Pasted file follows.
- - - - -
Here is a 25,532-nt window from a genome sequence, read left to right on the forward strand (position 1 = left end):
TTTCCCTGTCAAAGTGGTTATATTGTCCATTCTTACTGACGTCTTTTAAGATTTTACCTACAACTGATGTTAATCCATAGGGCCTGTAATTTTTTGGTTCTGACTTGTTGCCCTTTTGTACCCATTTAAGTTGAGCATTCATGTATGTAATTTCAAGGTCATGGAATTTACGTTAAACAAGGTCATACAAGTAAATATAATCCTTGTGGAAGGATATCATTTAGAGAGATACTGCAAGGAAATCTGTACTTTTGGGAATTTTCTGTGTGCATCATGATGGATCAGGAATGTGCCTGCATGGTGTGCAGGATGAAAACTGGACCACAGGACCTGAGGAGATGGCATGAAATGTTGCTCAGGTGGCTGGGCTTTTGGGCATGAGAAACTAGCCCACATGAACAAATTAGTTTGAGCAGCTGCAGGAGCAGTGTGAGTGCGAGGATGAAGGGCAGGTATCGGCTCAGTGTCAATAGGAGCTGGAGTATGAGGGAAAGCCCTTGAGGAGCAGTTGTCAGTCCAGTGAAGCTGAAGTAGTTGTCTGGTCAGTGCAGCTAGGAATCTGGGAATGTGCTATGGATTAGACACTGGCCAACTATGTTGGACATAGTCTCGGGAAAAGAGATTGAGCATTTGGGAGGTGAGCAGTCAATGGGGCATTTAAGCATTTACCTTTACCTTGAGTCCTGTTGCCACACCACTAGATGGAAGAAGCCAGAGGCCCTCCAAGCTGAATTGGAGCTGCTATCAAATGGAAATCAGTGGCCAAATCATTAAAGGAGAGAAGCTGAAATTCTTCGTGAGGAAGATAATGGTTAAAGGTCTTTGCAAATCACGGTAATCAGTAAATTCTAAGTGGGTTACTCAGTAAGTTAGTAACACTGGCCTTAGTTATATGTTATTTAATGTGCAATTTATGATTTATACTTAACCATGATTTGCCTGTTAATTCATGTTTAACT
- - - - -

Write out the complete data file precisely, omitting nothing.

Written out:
Here is a 25,532-nt window from a genome sequence, read left to right on the forward strand (position 1 = left end):
TTTCCCTGTCAAAGTGGTTATATTGTCCATTCTTACTGACGTCTTTTAAGATTTTACCTACAACTGATGTTAATCCATAGGGCCTGTAATTTTTTGGTTCTGACTTGTTGCCCTTTTGTACCCATTTAAGTTGAGCATTCATGTATGTAATTTCAAGGTCATGGAATTTACGTTAAACAAGGTCATACAAGTAAATATAATCCTTGTGGAAGGATATCATTTAGAGAGATACTGCAAGGAAATCTGTACTTTTGGGAATTTTCTGTGTGCATCATGATGGATCAGGAATGTGCCTGCATGGTGTGCAGGATGAAAACTGGACCACAGGACCTGAGGAGATGGCATGAAATGTTGCTCAGGTGGCTGGGCTTTTGGGCATGAGAAACTAGCCCACATGAACAAATTAGTTTGAGCAGCTGCAGGAGCAGTGTGAGTGCGAGGATGAAGGGCAGGTATCGGCTCAGTGTCAATAGGAGCTGGAGTATGAGGGAAAGCCCTTGAGGAGCAGTTGTCAGTCCAGTGAAGCTGAAGTAGTTGTCTGGTCAGTGCAGCTAGGAATCTGGGAATGTGCTATGGATTAGACACTGGCCAACTATGTTGGACATAGTCTCGGGAAAAGAGATTGAGCATTTGGGAGGTGAGCAGTCAATGGGGCATTTAAGCATTTACCTTTACCTTGAGTCCTGTTGCCACACCACTAGATGGAAGAAGCCAGAGGCCCTCCAAGCTGAATTGGAGCTGCTATCAAATGGAAATCAGTGGCCAAATCATTAAAGGAGAGAAGCTGAAATTCTTCGTGAGGAAGATAATGGTTAAAGGTCTTTGCAAATCACGGTAATCAGTAAATTCTAAGTGGGTTACTCAGTAAGTTAGTAACACTGGCCTTAGTTATATGTTATTTAATGTGCAATTTATGATTTATACTTAACCATGATTTGCCTGTTAATTCATGTTTAACT